Living in a tiny house forces me to be very clear about wants vs. needs. I’ve thought a lot about what we really need. Most things are obvious: If you ask Archer, he’ll tell you what he learned in 1st grade: humans need food, shelter and water. The tiny house and garden cover those needs. But not having extra room helps me to strip away my wants and more clearly see my needs. Here’s my brainstorm from my journal:
There’s a wonderful list of universal human needs in Marshall Rosenburg’s book, Nonviolent Communication: A Language of Life.
Karl and I have been working with this book and are learning to better meet each other’s needs through Nonviolent Communication (NVC). When I’m asked, “What’s the hardest thing about living in a tiny house?”, I have a hard time answering, because the hard things end up pushing us to grow in the best ways. Shrinking our living space has put our communication under a microscope (microphone, too:) which has brought us to this practice, born out of our need for peace. We are getting better at compassionate communication, and though we certainly have our short comings, Marshall Rosenburg’s book is helping us grow.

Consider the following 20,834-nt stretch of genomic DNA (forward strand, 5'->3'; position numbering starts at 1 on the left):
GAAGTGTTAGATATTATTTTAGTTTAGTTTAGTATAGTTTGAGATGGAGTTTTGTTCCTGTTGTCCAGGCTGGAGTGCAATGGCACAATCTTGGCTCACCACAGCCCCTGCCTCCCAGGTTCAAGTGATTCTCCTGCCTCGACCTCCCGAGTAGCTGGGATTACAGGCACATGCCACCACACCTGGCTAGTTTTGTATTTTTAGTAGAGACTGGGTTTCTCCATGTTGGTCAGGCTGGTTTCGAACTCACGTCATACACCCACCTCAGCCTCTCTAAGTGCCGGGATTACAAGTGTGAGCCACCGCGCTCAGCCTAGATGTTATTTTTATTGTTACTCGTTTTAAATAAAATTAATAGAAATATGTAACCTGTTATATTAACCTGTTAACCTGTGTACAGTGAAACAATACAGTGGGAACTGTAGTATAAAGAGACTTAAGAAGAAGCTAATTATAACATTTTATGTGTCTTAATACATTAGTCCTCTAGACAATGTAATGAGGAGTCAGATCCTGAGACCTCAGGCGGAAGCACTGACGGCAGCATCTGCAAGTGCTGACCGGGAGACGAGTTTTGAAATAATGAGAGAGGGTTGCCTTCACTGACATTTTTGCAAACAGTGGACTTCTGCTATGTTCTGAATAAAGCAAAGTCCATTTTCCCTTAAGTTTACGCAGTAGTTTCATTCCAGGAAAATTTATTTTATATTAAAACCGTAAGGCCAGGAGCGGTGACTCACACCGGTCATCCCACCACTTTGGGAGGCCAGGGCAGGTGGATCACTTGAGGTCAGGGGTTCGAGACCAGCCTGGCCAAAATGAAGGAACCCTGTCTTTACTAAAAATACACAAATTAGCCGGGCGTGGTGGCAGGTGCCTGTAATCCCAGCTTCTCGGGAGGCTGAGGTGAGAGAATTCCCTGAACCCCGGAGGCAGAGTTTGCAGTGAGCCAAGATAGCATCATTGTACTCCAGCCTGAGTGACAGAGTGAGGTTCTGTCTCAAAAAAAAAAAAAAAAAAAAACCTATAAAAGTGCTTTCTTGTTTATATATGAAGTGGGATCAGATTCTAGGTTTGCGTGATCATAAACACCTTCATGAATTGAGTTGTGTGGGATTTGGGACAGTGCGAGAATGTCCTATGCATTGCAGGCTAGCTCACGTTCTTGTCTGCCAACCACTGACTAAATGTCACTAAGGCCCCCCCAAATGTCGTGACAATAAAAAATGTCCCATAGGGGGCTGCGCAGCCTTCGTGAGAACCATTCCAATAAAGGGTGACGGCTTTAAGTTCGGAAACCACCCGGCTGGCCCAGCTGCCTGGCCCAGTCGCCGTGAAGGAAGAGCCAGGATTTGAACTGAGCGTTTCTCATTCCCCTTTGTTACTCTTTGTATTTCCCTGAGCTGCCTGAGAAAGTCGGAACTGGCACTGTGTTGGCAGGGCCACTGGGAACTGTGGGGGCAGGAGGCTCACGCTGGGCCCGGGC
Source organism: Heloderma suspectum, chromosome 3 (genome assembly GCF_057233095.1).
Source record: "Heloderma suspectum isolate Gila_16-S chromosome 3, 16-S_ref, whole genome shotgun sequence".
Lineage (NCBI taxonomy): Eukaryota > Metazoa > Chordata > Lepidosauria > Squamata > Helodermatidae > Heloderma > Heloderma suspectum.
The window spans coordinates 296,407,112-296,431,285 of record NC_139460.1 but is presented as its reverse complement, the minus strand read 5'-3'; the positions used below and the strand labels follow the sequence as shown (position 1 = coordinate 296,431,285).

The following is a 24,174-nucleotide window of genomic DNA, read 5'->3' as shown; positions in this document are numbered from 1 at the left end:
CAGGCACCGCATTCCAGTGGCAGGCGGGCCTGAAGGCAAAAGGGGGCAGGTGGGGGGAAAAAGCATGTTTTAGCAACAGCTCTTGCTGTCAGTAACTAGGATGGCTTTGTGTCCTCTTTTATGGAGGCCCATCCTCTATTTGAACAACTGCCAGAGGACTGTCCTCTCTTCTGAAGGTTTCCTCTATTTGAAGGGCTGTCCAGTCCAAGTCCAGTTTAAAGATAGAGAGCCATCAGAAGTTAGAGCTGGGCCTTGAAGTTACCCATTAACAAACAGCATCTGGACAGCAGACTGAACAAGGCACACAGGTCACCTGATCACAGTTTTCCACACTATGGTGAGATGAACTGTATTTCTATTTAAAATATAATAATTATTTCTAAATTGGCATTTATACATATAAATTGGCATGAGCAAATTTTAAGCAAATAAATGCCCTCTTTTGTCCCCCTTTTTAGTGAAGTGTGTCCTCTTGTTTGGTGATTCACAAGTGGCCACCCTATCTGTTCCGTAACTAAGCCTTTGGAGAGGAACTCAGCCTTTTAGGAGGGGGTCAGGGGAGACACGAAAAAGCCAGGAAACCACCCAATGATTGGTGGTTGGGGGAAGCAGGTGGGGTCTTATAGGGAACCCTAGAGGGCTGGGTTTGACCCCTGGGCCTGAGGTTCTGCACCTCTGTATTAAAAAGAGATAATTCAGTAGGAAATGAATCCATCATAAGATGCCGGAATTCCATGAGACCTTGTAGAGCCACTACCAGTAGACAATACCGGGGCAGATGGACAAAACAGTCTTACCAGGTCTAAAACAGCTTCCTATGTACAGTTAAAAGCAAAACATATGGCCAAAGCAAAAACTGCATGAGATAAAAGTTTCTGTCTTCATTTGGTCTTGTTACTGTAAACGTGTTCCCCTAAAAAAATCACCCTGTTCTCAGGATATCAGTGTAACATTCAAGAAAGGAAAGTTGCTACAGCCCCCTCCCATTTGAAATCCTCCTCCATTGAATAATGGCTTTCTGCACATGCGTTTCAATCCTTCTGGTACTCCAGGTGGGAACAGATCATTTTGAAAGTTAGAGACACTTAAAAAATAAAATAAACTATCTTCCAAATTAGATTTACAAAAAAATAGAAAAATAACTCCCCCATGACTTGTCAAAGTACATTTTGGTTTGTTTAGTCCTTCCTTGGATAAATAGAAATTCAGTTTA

No matter the size of your house or the lifestyle you live, this process of communication will help you “create your life, relationships, and your world in harmony with your values,” as the cover of the book suggests.
The NVC Process:
1) The concrete actions we are observing that are affecting our well-being.
2) How we feel in relation to what we are observing.
3) The needs, values, desires, etc. that are creating our feelings.
4) The concrete actions we request in order to enrich our lives.